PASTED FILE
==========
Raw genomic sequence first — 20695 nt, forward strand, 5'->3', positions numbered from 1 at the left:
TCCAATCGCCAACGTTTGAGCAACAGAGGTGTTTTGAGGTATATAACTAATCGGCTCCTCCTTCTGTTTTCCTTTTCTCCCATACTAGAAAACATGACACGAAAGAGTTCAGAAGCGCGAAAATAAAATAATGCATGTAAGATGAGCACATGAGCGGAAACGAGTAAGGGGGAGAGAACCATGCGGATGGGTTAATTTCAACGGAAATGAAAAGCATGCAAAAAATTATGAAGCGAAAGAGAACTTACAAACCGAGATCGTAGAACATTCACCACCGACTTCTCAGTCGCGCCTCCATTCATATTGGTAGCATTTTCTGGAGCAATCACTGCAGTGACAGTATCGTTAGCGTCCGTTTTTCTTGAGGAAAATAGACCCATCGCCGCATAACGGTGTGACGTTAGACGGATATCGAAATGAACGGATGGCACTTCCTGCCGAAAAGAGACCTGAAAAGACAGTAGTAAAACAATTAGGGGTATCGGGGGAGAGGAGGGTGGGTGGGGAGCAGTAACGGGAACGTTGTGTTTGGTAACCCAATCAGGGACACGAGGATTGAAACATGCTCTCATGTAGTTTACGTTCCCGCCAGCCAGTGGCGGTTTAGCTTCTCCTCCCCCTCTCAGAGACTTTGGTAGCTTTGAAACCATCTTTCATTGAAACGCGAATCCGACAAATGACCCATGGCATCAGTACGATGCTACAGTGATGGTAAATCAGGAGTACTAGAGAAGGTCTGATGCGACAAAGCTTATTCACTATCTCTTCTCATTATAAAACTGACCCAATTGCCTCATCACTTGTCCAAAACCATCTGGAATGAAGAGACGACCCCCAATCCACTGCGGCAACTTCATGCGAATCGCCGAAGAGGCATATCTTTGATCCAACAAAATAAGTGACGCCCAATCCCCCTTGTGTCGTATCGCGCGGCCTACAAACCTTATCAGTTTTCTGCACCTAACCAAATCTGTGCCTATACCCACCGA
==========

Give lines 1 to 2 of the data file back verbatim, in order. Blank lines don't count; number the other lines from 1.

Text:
Raw genomic sequence first — 20695 nt, forward strand, 5'->3', positions numbered from 1 at the left:
TCCAATCGCCAACGTTTGAGCAACAGAGGTGTTTTGAGGTATATAACTAATCGGCTCCTCCTTCTGTTTTCCTTTTCTCCCATACTAGAAAACATGACACGAAAGAGTTCAGAAGCGCGAAAATAAAATAATGCATGTAAGATGAGCACATGAGCGGAAACGAGTAAGGGGGAGAGAACCATGCGGATGGGTTAATTTCAACGGAAATGAAAAGCATGCAAAAAATTATGAAGCGAAAGAGAACTTACAAACCGAGATCGTAGAACATTCACCACCGACTTCTCAGTCGCGCCTCCATTCATATTGGTAGCATTTTCTGGAGCAATCACTGCAGTGACAGTATCGTTAGCGTCCGTTTTTCTTGAGGAAAATAGACCCATCGCCGCATAACGGTGTGACGTTAGACGGATATCGAAATGAACGGATGGCACTTCCTGCCGAAAAGAGACCTGAAAAGACAGTAGTAAAACAATTAGGGGTATCGGGGGAGAGGAGGGTGGGTGGGGAGCAGTAACGGGAACGTTGTGTTTGGTAACCCAATCAGGGACACGAGGATTGAAACATGCTCTCATGTAGTTTACGTTCCCGCCAGCCAGTGGCGGTTTAGCTTCTCCTCCCCCTCTCAGAGACTTTGGTAGCTTTGAAACCATCTTTCATTGAAACGCGAATCCGACAAATGACCCATGGCATCAGTACGATGCTACAGTGATGGTAAATCAGGAGTACTAGAGAAGGTCTGATGCGACAAAGCTTATTCACTATCTCTTCTCATTATAAAACTGACCCAATTGCCTCATCACTTGTCCAAAACCATCTGGAATGAAGAGACGACCCCCAATCCACTGCGGCAACTTCATGCGAATCGCCGAAGAGGCATATCTTTGATCCAACAAAATAAGTGACGCCCAATCCCCCTTGTGTCGTATCGCGCGGCCTACAAACCTTATCAGTTTTCTGCACCTAACCAAATCTGTGCCTATACCCACCGA